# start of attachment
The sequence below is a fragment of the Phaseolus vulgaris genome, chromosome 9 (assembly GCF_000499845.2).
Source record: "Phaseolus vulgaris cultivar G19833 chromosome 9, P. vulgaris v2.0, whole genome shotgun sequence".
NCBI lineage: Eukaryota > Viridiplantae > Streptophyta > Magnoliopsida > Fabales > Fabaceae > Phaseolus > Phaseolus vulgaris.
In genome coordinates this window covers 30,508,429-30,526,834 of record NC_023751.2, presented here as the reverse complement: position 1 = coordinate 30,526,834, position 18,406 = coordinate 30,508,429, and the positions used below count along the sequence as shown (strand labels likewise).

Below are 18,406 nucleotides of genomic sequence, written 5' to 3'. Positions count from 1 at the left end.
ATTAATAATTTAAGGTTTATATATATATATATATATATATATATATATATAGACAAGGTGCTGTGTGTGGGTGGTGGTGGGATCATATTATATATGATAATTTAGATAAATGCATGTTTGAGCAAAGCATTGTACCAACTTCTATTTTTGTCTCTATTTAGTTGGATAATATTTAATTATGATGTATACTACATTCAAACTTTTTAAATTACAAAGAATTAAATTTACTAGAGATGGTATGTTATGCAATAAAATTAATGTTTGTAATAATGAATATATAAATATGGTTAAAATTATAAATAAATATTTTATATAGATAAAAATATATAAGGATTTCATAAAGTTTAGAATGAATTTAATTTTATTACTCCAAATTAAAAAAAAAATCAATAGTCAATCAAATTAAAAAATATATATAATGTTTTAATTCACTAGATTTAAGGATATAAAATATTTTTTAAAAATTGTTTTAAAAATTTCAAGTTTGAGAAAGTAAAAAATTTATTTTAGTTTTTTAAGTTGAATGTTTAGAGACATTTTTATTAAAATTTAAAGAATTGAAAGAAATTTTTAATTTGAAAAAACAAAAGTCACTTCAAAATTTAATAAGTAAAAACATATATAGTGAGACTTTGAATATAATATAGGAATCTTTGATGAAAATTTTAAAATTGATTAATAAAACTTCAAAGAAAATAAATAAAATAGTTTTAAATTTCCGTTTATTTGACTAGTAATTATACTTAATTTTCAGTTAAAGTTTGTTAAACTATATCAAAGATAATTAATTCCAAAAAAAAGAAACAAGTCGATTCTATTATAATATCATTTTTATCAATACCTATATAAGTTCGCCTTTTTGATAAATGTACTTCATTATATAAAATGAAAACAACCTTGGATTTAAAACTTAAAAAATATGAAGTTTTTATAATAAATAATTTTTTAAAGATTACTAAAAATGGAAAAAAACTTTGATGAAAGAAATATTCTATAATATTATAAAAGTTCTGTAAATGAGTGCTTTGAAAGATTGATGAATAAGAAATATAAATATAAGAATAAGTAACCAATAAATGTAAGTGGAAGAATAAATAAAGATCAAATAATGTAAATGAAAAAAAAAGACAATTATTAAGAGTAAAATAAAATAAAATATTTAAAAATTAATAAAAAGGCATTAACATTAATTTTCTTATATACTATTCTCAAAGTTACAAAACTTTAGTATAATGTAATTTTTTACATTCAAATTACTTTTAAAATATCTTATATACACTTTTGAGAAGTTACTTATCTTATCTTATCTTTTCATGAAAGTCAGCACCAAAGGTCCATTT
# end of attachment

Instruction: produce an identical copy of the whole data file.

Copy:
The sequence below is a fragment of the Phaseolus vulgaris genome, chromosome 9 (assembly GCF_000499845.2).
Source record: "Phaseolus vulgaris cultivar G19833 chromosome 9, P. vulgaris v2.0, whole genome shotgun sequence".
NCBI lineage: Eukaryota > Viridiplantae > Streptophyta > Magnoliopsida > Fabales > Fabaceae > Phaseolus > Phaseolus vulgaris.
In genome coordinates this window covers 30,508,429-30,526,834 of record NC_023751.2, presented here as the reverse complement: position 1 = coordinate 30,526,834, position 18,406 = coordinate 30,508,429, and the positions used below count along the sequence as shown (strand labels likewise).

Below are 18,406 nucleotides of genomic sequence, written 5' to 3'. Positions count from 1 at the left end.
ATTAATAATTTAAGGTTTATATATATATATATATATATATATATATATATAGACAAGGTGCTGTGTGTGGGTGGTGGTGGGATCATATTATATATGATAATTTAGATAAATGCATGTTTGAGCAAAGCATTGTACCAACTTCTATTTTTGTCTCTATTTAGTTGGATAATATTTAATTATGATGTATACTACATTCAAACTTTTTAAATTACAAAGAATTAAATTTACTAGAGATGGTATGTTATGCAATAAAATTAATGTTTGTAATAATGAATATATAAATATGGTTAAAATTATAAATAAATATTTTATATAGATAAAAATATATAAGGATTTCATAAAGTTTAGAATGAATTTAATTTTATTACTCCAAATTAAAAAAAAAATCAATAGTCAATCAAATTAAAAAATATATATAATGTTTTAATTCACTAGATTTAAGGATATAAAATATTTTTTAAAAATTGTTTTAAAAATTTCAAGTTTGAGAAAGTAAAAAATTTATTTTAGTTTTTTAAGTTGAATGTTTAGAGACATTTTTATTAAAATTTAAAGAATTGAAAGAAATTTTTAATTTGAAAAAACAAAAGTCACTTCAAAATTTAATAAGTAAAAACATATATAGTGAGACTTTGAATATAATATAGGAATCTTTGATGAAAATTTTAAAATTGATTAATAAAACTTCAAAGAAAATAAATAAAATAGTTTTAAATTTCCGTTTATTTGACTAGTAATTATACTTAATTTTCAGTTAAAGTTTGTTAAACTATATCAAAGATAATTAATTCCAAAAAAAAGAAACAAGTCGATTCTATTATAATATCATTTTTATCAATACCTATATAAGTTCGCCTTTTTGATAAATGTACTTCATTATATAAAATGAAAACAACCTTGGATTTAAAACTTAAAAAATATGAAGTTTTTATAATAAATAATTTTTTAAAGATTACTAAAAATGGAAAAAAACTTTGATGAAAGAAATATTCTATAATATTATAAAAGTTCTGTAAATGAGTGCTTTGAAAGATTGATGAATAAGAAATATAAATATAAGAATAAGTAACCAATAAATGTAAGTGGAAGAATAAATAAAGATCAAATAATGTAAATGAAAAAAAAAGACAATTATTAAGAGTAAAATAAAATAAAATATTTAAAAATTAATAAAAAGGCATTAACATTAATTTTCTTATATACTATTCTCAAAGTTACAAAACTTTAGTATAATGTAATTTTTTACATTCAAATTACTTTTAAAATATCTTATATACACTTTTGAGAAGTTACTTATCTTATCTTATCTTTTCATGAAAGTCAGCACCAAAGGTCCATTT